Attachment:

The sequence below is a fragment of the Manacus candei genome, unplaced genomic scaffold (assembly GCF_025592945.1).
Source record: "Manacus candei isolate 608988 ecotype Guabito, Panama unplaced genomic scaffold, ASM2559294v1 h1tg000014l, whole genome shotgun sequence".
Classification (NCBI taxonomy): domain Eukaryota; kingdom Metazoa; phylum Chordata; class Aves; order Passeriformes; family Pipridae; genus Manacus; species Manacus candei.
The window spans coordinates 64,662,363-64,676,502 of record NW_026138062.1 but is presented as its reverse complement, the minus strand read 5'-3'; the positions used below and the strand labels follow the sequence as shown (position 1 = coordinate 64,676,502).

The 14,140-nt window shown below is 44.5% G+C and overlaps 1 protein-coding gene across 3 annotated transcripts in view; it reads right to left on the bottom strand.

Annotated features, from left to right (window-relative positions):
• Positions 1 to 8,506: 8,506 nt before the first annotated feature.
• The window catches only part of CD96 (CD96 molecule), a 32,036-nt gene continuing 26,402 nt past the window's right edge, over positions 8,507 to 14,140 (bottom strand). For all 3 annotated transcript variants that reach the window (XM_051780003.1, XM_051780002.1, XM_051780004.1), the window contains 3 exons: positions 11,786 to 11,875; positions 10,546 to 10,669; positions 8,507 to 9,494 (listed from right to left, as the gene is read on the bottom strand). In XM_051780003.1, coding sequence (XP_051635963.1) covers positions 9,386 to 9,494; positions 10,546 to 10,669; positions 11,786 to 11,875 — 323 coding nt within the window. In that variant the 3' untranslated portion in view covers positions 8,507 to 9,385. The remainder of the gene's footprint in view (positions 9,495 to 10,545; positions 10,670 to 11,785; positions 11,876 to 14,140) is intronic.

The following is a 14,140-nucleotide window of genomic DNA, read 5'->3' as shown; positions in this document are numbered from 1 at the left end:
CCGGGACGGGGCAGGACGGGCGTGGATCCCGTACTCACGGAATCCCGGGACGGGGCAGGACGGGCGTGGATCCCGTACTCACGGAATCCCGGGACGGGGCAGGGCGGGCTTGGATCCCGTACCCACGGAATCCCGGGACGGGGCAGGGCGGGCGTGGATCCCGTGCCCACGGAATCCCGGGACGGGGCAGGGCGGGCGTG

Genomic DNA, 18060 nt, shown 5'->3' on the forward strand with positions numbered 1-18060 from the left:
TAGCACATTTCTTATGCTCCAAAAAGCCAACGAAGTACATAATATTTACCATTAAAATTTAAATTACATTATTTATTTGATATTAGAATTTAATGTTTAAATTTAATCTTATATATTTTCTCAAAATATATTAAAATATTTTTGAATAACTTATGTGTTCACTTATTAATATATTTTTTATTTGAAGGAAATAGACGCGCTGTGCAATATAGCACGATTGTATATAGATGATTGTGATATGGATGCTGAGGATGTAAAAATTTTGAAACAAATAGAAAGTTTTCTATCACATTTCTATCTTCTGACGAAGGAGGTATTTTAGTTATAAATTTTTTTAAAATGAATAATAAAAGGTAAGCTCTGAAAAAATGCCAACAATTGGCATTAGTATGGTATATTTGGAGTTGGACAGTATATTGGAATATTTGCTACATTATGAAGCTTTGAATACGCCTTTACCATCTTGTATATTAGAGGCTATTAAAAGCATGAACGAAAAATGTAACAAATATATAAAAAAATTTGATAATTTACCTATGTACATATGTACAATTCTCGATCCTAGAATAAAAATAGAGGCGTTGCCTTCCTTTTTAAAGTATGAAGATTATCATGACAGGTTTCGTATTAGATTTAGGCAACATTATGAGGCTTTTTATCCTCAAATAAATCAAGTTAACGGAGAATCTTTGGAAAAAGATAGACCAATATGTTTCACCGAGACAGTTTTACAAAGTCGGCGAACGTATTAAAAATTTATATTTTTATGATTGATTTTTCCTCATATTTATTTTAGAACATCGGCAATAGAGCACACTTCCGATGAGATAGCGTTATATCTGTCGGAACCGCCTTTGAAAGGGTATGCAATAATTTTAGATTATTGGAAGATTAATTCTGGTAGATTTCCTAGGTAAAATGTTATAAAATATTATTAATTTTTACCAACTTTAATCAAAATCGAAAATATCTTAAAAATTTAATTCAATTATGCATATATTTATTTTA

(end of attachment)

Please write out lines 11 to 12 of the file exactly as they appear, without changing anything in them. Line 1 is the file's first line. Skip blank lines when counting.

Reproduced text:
Genomic DNA, 18060 nt, shown 5'->3' on the forward strand with positions numbered 1-18060 from the left:
TAGCACATTTCTTATGCTCCAAAAAGCCAACGAAGTACATAATATTTACCATTAAAATTTAAATTACATTATTTATTTGATATTAGAATTTAATGTTTAAATTTAATCTTATATATTTTCTCAAAATATATTAAAATATTTTTGAATAACTTATGTGTTCACTTATTAATATATTTTTTATTTGAAGGAAATAGACGCGCTGTGCAATATAGCACGATTGTATATAGATGATTGTGATATGGATGCTGAGGATGTAAAAATTTTGAAACAAATAGAAAGTTTTCTATCACATTTCTATCTTCTGACGAAGGAGGTATTTTAGTTATAAATTTTTTTAAAATGAATAATAAAAGGTAAGCTCTGAAAAAATGCCAACAATTGGCATTAGTATGGTATATTTGGAGTTGGACAGTATATTGGAATATTTGCTACATTATGAAGCTTTGAATACGCCTTTACCATCTTGTATATTAGAGGCTATTAAAAGCATGAACGAAAAATGTAACAAATATATAAAAAAATTTGATAATTTACCTATGTACATATGTACAATTCTCGATCCTAGAATAAAAATAGAGGCGTTGCCTTCCTTTTTAAAGTATGAAGATTATCATGACAGGTTTCGTATTAGATTTAGGCAACATTATGAGGCTTTTTATCCTCAAATAAATCAAGTTAACGGAGAATCTTTGGAAAAAGATAGACCAATATGTTTCACCGAGACAGTTTTACAAAGTCGGCGAACGTATTAAAAATTTATATTTTTATGATTGATTTTTCCTCATATTTATTTTAGAACATCGGCAATAGAGCACACTTCCGATGAGATAGCGTTATATCTGTCGGAACCGCCTTTGAAAGGGTATGCAATAATTTTAGATTATTGGAAGATTAATTCTGGTAGATTTCCTAGGTAAAATGTTATAAAATATTATTAATTTTTACCAACTTTAATCAAAATCGAAAATATCTTAAAAATTTAATTCAATTATGCATATATTTATTTTA